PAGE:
Most businesses want to improve the insight they have regarding the behaviours and attitudes of their customers - they want to know what their customers are doing and why are they doing it.
However, very few companies are able do this well as a recent survey from BCG illustrates :
800 managers from 40 companies were interviewed – all with revenues greater than $1.5 bn - many with revenues greater than $10bn – drawn from a range of business sectors including retail, travel, financial services, technology, telco and consumer goods. The interviewees were drawn more or less 50/50 from line managers and those within the consumer insight function.
There was widespread agreement – 74% - that building insight capability is important, but interestingly, very few companies, less than 40%, thought that they were doing a very good job – and remember 50% of those polled were responsible for customer insight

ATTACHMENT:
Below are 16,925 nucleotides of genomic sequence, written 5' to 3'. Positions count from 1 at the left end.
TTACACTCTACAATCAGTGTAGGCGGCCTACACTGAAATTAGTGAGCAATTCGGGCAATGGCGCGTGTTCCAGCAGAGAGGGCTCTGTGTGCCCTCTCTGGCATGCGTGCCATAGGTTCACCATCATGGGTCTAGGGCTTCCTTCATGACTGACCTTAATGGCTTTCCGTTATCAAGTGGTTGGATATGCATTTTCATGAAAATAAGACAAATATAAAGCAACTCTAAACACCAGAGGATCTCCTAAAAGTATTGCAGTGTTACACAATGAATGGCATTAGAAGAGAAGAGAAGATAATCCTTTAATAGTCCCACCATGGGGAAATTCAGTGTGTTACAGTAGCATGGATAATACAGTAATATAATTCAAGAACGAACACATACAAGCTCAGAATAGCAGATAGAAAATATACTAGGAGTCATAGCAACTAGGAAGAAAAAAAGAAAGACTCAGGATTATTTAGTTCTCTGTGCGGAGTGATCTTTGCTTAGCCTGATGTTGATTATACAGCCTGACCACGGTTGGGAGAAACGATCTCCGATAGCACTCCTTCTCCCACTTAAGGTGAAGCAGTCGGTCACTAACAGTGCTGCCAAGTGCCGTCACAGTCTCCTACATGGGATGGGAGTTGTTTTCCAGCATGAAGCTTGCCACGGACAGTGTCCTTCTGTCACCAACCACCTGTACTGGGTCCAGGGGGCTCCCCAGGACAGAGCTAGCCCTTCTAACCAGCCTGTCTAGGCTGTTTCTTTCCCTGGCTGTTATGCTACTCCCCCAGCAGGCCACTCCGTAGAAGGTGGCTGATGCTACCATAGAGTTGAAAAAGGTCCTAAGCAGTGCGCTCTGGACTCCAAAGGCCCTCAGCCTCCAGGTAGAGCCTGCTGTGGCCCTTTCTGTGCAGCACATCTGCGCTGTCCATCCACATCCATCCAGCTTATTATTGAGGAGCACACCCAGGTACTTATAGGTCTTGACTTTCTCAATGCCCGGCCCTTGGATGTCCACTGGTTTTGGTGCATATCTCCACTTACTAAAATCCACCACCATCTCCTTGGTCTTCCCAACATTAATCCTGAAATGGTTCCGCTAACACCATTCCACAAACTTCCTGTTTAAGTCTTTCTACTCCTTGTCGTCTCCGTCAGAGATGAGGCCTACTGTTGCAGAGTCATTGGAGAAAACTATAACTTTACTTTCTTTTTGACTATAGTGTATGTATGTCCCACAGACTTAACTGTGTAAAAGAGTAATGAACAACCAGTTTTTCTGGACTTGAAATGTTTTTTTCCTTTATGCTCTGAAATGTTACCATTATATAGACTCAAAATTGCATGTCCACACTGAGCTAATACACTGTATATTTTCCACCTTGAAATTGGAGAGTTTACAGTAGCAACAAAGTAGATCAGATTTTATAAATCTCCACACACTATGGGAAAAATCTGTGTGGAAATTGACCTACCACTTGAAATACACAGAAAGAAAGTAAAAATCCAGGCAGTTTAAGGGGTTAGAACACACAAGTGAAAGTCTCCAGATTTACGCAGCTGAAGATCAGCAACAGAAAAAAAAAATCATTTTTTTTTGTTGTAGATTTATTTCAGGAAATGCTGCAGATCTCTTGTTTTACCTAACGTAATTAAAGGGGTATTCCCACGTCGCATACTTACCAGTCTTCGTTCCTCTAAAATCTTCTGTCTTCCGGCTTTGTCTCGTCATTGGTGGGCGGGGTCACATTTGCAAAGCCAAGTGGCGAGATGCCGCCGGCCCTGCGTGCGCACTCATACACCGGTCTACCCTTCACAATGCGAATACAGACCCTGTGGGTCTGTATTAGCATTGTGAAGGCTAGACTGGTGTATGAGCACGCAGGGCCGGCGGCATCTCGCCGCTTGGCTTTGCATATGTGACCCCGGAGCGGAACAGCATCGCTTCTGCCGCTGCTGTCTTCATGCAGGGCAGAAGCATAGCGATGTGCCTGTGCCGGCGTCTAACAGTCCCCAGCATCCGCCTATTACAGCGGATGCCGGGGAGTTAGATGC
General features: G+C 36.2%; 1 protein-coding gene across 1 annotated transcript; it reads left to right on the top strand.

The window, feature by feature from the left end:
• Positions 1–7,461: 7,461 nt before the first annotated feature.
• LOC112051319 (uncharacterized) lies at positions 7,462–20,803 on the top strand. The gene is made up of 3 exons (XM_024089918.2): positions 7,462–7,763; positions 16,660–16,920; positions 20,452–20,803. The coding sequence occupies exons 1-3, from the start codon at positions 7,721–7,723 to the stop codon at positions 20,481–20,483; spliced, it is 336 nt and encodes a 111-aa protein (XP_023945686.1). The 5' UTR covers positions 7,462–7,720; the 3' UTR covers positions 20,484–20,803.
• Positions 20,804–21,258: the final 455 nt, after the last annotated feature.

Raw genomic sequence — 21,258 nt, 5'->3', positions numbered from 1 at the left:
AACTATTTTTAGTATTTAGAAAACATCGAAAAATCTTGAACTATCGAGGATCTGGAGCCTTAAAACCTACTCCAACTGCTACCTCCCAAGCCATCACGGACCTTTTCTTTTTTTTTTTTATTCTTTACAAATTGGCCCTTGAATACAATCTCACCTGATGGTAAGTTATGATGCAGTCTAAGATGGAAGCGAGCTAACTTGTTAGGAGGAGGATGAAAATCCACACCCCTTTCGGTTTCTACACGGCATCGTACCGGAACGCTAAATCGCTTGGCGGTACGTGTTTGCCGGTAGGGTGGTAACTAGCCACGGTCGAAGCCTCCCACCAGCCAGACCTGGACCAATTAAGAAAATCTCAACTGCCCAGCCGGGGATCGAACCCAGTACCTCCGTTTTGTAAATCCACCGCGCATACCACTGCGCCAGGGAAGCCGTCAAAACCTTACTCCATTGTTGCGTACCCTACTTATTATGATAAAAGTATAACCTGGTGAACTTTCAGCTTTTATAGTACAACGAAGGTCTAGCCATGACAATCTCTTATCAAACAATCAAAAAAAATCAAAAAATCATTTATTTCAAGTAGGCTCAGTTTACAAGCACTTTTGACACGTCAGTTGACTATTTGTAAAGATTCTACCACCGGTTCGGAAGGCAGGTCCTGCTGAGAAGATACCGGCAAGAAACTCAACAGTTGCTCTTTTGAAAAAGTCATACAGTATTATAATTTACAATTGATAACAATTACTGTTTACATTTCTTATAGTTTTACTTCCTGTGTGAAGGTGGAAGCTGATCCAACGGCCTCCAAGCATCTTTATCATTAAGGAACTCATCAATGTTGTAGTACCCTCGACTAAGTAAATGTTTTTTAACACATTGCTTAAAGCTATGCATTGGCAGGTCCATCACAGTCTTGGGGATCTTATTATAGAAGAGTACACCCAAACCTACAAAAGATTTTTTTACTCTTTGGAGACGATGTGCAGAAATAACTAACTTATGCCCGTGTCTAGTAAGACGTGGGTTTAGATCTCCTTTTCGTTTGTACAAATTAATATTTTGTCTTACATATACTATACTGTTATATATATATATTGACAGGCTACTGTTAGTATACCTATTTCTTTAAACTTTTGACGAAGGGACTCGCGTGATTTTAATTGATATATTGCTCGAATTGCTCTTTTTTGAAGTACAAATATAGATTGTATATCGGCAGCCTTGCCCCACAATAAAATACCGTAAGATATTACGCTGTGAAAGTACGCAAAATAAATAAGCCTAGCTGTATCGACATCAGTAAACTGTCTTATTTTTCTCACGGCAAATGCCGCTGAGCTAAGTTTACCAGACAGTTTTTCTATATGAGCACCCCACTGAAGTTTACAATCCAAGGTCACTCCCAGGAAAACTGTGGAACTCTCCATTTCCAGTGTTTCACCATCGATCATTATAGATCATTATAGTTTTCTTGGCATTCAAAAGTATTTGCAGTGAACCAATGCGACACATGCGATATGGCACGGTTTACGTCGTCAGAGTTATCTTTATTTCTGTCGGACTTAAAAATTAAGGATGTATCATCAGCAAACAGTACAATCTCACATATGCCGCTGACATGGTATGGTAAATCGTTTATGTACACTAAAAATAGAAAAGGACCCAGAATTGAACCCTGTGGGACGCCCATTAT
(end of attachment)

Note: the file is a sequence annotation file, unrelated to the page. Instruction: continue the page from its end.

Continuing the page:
Line managers believed that the problem was the insight team, and, you've guessed it, the insight team believed that the problem was line management
The key challenge, one that I have seen at first hand on many occasions, is that there is a breakdown in the connectivity between the insight team and the line. Sometimes it’s a strategic misalignment, sometimes its about process and expectations, sometimes it’s about the people and sometimes the tools or data itself.
Building the necessary capability to get this right can be a major source of competitive advantage. I have worked with many companies to help them create insight from their customer data. One company stands above all others in their ability to do this well, and that's Tesco.